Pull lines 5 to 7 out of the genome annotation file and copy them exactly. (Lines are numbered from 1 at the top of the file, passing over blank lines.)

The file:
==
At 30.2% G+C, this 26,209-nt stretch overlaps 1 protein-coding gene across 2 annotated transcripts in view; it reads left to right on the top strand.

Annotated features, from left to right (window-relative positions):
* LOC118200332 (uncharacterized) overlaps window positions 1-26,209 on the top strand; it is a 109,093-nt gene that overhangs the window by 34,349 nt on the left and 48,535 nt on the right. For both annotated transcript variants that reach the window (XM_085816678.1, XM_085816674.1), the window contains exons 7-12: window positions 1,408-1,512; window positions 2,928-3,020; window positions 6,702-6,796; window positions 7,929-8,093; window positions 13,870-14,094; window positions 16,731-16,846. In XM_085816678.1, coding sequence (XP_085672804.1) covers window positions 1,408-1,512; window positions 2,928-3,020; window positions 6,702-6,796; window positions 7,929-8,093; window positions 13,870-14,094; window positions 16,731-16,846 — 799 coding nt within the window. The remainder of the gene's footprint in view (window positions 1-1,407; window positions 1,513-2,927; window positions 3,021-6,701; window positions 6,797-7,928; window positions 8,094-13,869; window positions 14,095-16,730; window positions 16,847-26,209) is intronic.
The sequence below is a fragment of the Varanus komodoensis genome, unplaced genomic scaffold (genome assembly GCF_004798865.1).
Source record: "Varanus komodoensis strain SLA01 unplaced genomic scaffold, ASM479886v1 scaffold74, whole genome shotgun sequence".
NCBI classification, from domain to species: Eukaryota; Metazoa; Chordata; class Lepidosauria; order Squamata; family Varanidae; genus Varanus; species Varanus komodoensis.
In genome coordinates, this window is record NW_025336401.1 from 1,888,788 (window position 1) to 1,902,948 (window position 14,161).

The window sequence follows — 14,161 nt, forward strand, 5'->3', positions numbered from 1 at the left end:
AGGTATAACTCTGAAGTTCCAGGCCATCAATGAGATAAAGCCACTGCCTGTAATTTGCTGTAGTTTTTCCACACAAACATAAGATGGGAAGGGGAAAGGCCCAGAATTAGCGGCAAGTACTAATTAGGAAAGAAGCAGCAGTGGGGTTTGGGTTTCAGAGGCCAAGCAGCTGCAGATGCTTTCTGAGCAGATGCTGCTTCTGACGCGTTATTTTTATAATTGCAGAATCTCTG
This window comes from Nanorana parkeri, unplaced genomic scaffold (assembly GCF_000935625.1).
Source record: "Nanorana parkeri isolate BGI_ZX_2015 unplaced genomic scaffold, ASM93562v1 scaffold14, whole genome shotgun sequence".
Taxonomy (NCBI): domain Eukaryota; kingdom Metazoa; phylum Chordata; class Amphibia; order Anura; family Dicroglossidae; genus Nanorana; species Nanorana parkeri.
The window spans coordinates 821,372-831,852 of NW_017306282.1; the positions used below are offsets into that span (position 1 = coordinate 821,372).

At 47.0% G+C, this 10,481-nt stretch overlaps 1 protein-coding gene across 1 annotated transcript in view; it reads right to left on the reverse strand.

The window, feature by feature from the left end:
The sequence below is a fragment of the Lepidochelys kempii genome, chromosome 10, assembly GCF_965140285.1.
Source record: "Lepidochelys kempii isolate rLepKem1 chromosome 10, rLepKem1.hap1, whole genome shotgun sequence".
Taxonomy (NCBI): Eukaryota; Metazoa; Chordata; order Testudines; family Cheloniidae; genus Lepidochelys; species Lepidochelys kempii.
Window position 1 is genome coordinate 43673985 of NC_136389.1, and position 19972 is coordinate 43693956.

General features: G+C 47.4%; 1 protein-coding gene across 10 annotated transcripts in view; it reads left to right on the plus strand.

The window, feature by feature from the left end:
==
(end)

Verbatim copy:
Source record: "Varanus komodoensis strain SLA01 unplaced genomic scaffold, ASM479886v1 scaffold74, whole genome shotgun sequence".
NCBI classification, from domain to species: Eukaryota; Metazoa; Chordata; class Lepidosauria; order Squamata; family Varanidae; genus Varanus; species Varanus komodoensis.
In genome coordinates, this window is record NW_025336401.1 from 1,888,788 (window position 1) to 1,902,948 (window position 14,161).